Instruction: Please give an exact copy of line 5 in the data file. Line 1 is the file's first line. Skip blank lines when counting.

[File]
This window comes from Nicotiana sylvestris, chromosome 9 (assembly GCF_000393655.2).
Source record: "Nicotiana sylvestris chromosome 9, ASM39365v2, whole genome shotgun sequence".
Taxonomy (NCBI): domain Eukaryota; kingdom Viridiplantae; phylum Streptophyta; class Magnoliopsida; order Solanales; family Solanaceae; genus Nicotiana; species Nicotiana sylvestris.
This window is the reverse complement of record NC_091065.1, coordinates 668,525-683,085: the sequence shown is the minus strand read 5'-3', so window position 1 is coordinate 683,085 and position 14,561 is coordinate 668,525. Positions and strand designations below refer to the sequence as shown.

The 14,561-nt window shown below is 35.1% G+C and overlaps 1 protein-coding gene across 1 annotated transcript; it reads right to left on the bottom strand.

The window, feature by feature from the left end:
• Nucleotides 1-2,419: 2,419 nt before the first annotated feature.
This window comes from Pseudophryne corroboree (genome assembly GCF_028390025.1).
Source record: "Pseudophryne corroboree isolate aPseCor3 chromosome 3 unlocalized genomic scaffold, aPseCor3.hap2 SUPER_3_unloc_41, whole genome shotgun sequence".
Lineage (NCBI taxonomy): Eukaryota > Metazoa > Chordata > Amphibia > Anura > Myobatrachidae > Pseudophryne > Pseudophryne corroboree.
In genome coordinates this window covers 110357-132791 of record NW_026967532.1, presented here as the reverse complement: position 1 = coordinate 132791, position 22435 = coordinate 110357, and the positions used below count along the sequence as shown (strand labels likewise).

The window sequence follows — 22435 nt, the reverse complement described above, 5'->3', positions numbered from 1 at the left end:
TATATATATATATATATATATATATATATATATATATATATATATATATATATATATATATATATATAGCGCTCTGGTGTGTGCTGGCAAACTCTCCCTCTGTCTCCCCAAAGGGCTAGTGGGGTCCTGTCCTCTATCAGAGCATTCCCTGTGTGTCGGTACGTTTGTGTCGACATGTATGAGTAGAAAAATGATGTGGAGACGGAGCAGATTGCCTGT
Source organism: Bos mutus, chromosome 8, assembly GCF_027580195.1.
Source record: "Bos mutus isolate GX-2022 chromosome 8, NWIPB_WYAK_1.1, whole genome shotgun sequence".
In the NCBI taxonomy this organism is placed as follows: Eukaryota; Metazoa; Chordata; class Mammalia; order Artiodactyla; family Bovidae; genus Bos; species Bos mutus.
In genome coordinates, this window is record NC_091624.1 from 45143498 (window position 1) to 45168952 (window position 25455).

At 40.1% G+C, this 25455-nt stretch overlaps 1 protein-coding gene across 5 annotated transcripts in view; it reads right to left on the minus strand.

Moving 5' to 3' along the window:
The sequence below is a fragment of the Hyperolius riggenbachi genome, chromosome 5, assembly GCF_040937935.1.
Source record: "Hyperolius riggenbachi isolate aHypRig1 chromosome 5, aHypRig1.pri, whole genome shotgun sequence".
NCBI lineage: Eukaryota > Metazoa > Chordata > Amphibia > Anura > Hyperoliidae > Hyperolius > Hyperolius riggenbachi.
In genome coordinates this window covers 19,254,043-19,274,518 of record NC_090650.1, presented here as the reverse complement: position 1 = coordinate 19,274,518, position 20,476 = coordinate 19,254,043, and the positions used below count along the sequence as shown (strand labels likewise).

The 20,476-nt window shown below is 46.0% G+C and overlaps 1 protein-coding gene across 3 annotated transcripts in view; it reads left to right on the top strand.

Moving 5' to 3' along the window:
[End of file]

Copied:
The 14,561-nt window shown below is 35.1% G+C and overlaps 1 protein-coding gene across 1 annotated transcript; it reads right to left on the bottom strand.